However, it happens all too often that the wave of modernization takes a toll on the unique features of what is being modernized, losing the appeal in the process. The Agency is well aware of the risks and its head says they want to preserve Tusheti as it is, with all its traditions and breathtaking nature very much intact. The increase in service quality, paramount as its importance is, should not and will not come at the cost of the protected landscape’s integrity.

“We need to strike a balance between innovation and protection. Traditions make Tusheti what it is, so we want to get as many people as possible familiar with Tushetian local cuisine, livelihood and general way of life. Take, for example, traditional Tushetian games, which we’ve even published a book about. Naturally, this will also be an integral part of the festival. It all needs to be preserved and restored and it falls on us to do it. So we want to raise awareness among the local population, tourists, investors and donors alike about Tusheti – that this is a beautiful, breathtaking and unique place which should obviously be cherished and protected, and the better we are at it, the more it can give back to us.”

Challenges obviously remain, and they aren’t trivial – water supply, sanitation and most importantly, roads are still a problem. Due to the precarious road situation and dangers of snow and landslides, each year the road is only open from May to September, which limits accessibility to the region for potential spring and late autumn tourists. Electricity shortages, despite much-lauded installments of solar panels, are still a concern.

These are the obstacles that need to be overcome, as currently the country is exploiting what amounts to barely one fourth of Tusheti’s immense touristic potential.

“The interest is there – the visitor statistics prove that in a convincing manner – it’s the capacity that we’re currently lacking. At the moment we can host about 500 people in Tusheti, 500 beds that is, which translates to about 26 hotels and, although in 2006, before the creation of the Tusheti National park, there were just seven hotels, it’s still nowhere near enough. And the roads play a crucial part in this. A major investment is needed to change the situation for the better,” Moistsrapishvili admits.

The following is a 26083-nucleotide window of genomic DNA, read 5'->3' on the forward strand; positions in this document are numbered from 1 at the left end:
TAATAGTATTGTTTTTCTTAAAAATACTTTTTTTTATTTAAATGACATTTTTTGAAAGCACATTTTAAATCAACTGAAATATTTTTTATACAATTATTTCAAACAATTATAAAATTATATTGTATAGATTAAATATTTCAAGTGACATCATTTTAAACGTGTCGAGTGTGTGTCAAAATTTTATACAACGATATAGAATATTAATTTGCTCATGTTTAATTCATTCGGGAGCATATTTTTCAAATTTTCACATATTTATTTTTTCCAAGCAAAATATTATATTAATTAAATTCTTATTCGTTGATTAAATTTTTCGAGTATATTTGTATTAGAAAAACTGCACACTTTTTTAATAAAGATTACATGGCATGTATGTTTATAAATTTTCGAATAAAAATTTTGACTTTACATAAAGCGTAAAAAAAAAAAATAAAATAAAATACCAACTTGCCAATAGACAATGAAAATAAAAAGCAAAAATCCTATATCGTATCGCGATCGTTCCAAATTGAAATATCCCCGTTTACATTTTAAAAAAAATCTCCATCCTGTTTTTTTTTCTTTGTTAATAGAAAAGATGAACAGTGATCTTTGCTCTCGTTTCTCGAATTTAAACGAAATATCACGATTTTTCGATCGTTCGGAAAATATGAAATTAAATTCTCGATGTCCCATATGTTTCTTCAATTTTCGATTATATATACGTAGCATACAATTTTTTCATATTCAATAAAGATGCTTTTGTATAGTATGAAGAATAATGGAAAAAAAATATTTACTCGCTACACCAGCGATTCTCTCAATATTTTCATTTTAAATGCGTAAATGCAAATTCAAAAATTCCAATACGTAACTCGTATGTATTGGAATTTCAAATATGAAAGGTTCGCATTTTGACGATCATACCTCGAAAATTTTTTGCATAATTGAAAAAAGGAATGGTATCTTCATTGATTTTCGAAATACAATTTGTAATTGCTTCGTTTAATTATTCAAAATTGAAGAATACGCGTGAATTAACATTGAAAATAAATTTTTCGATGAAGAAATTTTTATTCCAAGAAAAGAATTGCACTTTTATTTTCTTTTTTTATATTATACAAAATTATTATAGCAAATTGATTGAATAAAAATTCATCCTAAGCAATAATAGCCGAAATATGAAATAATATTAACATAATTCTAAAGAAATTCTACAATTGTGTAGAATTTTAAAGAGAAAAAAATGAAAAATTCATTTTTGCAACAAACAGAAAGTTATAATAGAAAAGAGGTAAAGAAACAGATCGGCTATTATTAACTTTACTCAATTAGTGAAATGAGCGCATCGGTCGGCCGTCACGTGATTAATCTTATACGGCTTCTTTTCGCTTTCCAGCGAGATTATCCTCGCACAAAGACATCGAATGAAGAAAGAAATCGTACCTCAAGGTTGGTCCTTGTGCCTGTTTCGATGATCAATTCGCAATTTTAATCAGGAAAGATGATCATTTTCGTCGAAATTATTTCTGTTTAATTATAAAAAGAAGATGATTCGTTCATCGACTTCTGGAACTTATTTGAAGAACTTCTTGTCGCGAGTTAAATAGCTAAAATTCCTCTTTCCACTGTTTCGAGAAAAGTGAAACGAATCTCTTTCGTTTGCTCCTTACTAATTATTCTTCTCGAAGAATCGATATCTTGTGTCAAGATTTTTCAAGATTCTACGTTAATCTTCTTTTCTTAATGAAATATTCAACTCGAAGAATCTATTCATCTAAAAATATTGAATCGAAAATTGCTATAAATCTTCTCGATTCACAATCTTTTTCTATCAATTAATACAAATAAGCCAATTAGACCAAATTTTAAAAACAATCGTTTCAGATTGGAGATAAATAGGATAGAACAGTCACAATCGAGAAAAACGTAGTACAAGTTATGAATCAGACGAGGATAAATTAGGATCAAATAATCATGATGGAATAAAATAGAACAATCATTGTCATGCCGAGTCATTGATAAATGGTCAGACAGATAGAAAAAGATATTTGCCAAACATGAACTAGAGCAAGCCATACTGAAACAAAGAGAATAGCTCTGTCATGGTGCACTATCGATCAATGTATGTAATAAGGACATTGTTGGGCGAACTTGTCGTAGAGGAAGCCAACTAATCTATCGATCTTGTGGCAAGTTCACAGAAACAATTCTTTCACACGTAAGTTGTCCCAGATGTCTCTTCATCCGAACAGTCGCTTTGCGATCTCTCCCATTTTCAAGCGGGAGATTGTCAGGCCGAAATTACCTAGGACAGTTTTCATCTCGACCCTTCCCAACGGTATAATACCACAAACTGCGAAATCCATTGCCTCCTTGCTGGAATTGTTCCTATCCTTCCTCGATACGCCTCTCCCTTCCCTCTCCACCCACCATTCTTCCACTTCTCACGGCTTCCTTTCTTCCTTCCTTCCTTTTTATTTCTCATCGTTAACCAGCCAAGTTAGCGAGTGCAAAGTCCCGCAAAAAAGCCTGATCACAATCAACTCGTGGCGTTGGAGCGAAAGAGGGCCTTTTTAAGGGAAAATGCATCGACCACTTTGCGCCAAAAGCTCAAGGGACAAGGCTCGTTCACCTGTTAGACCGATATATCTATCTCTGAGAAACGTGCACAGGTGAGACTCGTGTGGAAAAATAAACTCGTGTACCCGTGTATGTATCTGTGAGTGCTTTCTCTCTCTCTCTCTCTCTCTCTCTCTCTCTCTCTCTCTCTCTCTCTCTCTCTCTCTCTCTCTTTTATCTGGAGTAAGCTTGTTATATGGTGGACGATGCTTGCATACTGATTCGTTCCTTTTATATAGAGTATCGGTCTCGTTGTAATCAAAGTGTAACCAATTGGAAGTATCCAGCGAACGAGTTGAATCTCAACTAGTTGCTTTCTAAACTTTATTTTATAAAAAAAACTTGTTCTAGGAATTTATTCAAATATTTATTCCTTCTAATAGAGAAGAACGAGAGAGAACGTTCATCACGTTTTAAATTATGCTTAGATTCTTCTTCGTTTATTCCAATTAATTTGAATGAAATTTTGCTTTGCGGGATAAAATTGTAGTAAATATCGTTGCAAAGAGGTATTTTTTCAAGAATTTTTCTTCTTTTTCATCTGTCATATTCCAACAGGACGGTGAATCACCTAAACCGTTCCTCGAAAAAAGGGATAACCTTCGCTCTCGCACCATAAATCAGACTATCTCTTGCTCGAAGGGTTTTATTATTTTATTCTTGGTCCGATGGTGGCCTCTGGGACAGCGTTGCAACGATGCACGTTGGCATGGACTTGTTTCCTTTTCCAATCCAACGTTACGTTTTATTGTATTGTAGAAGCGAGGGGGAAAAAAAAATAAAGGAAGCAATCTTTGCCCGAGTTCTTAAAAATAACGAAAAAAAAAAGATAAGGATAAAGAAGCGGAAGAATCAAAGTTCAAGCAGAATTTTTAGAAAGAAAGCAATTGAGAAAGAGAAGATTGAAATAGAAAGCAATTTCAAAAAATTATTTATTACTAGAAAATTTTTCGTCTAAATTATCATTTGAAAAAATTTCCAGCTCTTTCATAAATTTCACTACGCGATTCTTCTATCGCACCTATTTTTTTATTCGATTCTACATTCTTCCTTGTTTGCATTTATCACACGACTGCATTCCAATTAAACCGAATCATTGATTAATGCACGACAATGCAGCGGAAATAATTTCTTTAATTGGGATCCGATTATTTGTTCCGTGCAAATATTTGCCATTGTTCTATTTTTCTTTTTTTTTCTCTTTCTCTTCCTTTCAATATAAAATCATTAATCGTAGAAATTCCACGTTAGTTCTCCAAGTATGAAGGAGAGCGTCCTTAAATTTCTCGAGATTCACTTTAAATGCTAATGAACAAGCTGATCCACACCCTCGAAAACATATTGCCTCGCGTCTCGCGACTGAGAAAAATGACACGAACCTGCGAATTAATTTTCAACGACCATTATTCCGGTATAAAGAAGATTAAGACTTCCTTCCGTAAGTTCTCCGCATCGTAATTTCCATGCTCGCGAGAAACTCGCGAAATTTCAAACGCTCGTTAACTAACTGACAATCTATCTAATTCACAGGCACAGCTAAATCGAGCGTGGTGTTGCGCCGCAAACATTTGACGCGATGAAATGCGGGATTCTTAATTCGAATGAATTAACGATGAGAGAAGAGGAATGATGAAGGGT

But when it comes to Tusheti, it’s never just about tourism. To bolster the half-deserted villages of Georgia’s mountainous regions, a major boost to traditional livelihood cultures is needed. That’s why greenhouses and granaries have been popping up with increasing speed in Tusheti, while the another equally vital branch, shepherding and wool-making is being steadily modernized – the outdated ways of sheep shearing, which yielded low quality wool, have been replaced with mechanized methods and equipment imported from Europe’s top sheep cultures, courtesy of Caritas Czech Republic, a Czech NGO operating in Georgia. This will be yet another pitch for the Mzemoe festival (a demonstration being ten thousand times better than stacks of project reports!) to donors of what has been (and could be) done, and to show investors what can they invest in and profit from.

If this wasn’t enough to convince you to pop up there (via transport of your choice) at the end of June to see what Tusheti has to offer, here is the pitch that Mr. Moistsrapishvili made when we asked why a foreigner should come to Tusheti:

“First of all, what we are talking about here is 150,000 hectares of protected area – the largest in Europe. Unique becomes a cliché word here – traditions, architecture, landscapes, biodiversity, cuisine – everything is as unique as it gets in Tusheti. This is where, far ahead of Europe I might say, a jury of sorts used to hold a court and pass judgments. This historical ethnicity, untouched, is yours to explore when you get there.”

You can’t argue with a pitch like that. And oh, tickets are free. Tusheti awaits you, just as Man waits for the next sunrise. Mzemoe.

The Festival will take place on June 25-26 in Tusheti National Park and Kvemo Omalo village.

How to get there: Go to village Kvemo Alwani first, best done from Tbilisi from the bus station near Isani subway. From Alwani to Omalo you can get a very reasonably-priced taxi in the center of the village. For more details, please visit the Tusheti National Park facebook page.

Vazha Tavberidze

16 June 2016 18:32